Wednesday, October 19, 2011


For the first time in ten years, I don’t have a car! Never ever have I lived in a place where you could fully rely on public transportation to easily get you everywhere you need and want to go.

In Rolla, for example, the idea of public transportation really meant finding the closest sober driver for a ride home from the party, hoping you could convince him to stop at one of the town’s finest fast-food restaurants.

Houston had just one lonely, pathetic light rail that travels in a straight line from downtown to Reliant Stadium. This was useful once a year to attend the rodeo, but otherwise a complete joke. During my short stint in DC, I really enjoyed having the metro available to get around on the weekends and took advantage of it whenever I could.

Tokyo takes it to a whole new level. Let me introduce you to the greater Tokyo subway and rail system.

A little scary at first glance, right?! I thought so too. One unique thing about Tokyo is that unlike other cities, the subways and trains are not all operated by the same company. There are a variety of different private lines, types of trains, subways etc. If you come to Tokyo, getting a Suica or Pasmo card is a must. These are an all-access card that are accepted on all trains and even some taxis and vending machines. Here’s my Pasmo card, see it even has my name on it!

It works like a debit card, I load it up with about 8-10,000 yen/week and scan it each time you enter and exit a line. There have been a couple times where I get the big red “X” when I scan the card, and I’m unable to enter or exit the station. When this happens and I know there is money on it, I walk over to the attendant, give him my card, he’ll say a lot to me in Japanese (which I won’t understand) but then, more importantly, he’ll do something on his computer, give me my card back and it always works!

I’ve zoomed in on my daily commute below. I take a subway from Roppongi to Hatchibori station, then switch to a JR train (which is mostly above ground) at Hatchibori and exit at Makuhari. It’s about a 35km distance and takes around 40 minutes from Roppongi to Makuhari. Not a whole lot different from Houston to Baytown, for my TX friends. I’ve figured out which car to get on at each station both to and from work so I’m sure to get a seat! While it can get pretty crowded at rush hour, I have yet to be on a “pusher” train (one where a man with white gloves on physically pushes the people into the car like sardines in order to get the doors to close) and I’m really in no rush.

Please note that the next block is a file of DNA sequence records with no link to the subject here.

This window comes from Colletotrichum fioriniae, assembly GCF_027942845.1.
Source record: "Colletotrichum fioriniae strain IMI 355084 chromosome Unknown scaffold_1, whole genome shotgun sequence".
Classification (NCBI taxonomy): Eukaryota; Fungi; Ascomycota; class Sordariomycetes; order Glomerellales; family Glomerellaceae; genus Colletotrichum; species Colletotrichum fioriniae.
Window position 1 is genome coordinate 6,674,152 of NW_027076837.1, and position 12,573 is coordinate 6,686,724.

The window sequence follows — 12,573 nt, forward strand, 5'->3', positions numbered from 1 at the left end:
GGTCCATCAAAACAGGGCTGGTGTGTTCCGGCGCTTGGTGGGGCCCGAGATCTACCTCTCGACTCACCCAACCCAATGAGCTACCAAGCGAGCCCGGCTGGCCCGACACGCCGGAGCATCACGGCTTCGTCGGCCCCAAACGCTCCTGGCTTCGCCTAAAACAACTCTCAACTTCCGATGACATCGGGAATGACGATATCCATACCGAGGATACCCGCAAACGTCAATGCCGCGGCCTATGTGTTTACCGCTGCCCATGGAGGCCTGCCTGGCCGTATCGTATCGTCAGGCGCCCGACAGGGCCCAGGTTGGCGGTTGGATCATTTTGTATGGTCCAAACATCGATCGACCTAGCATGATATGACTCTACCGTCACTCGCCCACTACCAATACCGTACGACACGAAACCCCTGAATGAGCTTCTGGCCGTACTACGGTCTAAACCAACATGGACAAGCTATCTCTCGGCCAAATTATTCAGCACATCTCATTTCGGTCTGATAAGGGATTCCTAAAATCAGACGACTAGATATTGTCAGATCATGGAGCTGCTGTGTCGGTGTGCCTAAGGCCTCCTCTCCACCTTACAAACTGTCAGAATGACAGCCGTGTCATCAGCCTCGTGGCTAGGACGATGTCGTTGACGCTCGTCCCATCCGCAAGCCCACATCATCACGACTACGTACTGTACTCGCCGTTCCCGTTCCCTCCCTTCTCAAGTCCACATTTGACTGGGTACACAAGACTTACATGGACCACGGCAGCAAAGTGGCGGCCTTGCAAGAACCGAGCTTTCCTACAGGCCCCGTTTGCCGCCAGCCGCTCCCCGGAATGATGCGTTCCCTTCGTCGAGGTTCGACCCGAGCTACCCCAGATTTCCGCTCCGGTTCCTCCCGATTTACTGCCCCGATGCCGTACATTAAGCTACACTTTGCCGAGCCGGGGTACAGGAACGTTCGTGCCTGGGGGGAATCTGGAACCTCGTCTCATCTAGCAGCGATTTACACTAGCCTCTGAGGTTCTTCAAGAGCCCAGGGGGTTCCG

Other interesting observations about riding around Tokyo:

  • 3G service is available at underground stations and sometimes even in between if stations are close together. You generally always have service on the above ground routes. I usually hit very few dead zones on my daily commute.
  • Talking on your cell phone is not allowed while on board. You may text, but your phone should be set to silent or vibrate.
  • The trains are extremely timely! They stay on the time-tables exactly, don't be late. Well even you are, there's a good chance you will only have to wait a few extra minutes for the next one coming.
  • Most announcements are in Japanese but there are electronic boards on most trains that let you know the upcoming stations in English. Haven’t gotten off at the wrong stop yet!
  • People are very orderly! When there lots of people on the platform to catch a train, they line up by two’s and board in this order. Also when you're moving about the station, it's good to know the left side of the escalator is for standing, the right is for walking. Don’t confuse!

  • Everybody sleeps. In the morning and after work, I’d say a majority of people are sleeping on the train. It’s really amusing to watch people sit down and within 30 seconds, often less, they are asleep. I mean falling-over asleep. I still haven’t quite figured out the polite way to wake-up your neighbor when they fall asleep leaning on you. For now I just do the awkward, sudden movement til they come-to and adjust their sleeping position. There is also this art of magically waking up at your exact station. How do they do it?! I am still a little too paranoid about missing my stop, so no sleeping for me ..yet. I'm working on a montage of people asleep on the trains and other random to come soon.

Overall, while the vast number of trains and routes looks pretty confusing, it’s really pretty user friendly! I am really enjoying having some time in the morning to read the news, play games, watch a tv show or listen to music. I wasn’t sure how I was going to feel trading in my 328 for the 7:14am train, but life without car payments, insurance, gas, and maintenance isn’t so bad!

1 comment:

  1. Thanks for the 101 on commuting. Really fun to read! Can you say "stand back...doors opening!" in Japanese yet?